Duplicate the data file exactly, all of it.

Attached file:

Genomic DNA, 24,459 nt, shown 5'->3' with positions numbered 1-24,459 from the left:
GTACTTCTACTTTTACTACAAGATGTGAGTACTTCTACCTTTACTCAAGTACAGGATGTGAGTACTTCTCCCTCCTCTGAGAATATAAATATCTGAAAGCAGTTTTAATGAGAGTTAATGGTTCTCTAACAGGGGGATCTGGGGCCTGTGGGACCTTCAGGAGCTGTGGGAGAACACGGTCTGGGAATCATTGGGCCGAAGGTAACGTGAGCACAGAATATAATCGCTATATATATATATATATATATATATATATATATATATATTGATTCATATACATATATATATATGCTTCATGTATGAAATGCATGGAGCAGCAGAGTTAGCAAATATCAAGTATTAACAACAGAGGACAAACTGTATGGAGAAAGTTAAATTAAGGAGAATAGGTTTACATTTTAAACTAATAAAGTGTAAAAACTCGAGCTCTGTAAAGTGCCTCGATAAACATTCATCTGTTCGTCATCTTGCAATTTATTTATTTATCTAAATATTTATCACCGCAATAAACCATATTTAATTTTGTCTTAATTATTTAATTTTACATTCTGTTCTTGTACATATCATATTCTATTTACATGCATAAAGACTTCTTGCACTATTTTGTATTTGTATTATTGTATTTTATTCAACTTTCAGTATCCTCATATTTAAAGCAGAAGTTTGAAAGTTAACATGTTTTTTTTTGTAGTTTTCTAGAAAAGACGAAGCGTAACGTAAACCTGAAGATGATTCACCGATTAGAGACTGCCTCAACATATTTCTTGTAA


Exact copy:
Genomic DNA, 24,459 nt, shown 5'->3' with positions numbered 1-24,459 from the left:
GTACTTCTACTTTTACTACAAGATGTGAGTACTTCTACCTTTACTCAAGTACAGGATGTGAGTACTTCTCCCTCCTCTGAGAATATAAATATCTGAAAGCAGTTTTAATGAGAGTTAATGGTTCTCTAACAGGGGGATCTGGGGCCTGTGGGACCTTCAGGAGCTGTGGGAGAACACGGTCTGGGAATCATTGGGCCGAAGGTAACGTGAGCACAGAATATAATCGCTATATATATATATATATATATATATATATATATATATATTGATTCATATACATATATATATATGCTTCATGTATGAAATGCATGGAGCAGCAGAGTTAGCAAATATCAAGTATTAACAACAGAGGACAAACTGTATGGAGAAAGTTAAATTAAGGAGAATAGGTTTACATTTTAAACTAATAAAGTGTAAAAACTCGAGCTCTGTAAAGTGCCTCGATAAACATTCATCTGTTCGTCATCTTGCAATTTATTTATTTATCTAAATATTTATCACCGCAATAAACCATATTTAATTTTGTCTTAATTATTTAATTTTACATTCTGTTCTTGTACATATCATATTCTATTTACATGCATAAAGACTTCTTGCACTATTTTGTATTTGTATTATTGTATTTTATTCAACTTTCAGTATCCTCATATTTAAAGCAGAAGTTTGAAAGTTAACATGTTTTTTTTTGTAGTTTTCTAGAAAAGACGAAGCGTAACGTAAACCTGAAGATGATTCACCGATTAGAGACTGCCTCAACATATTTCTTGTAA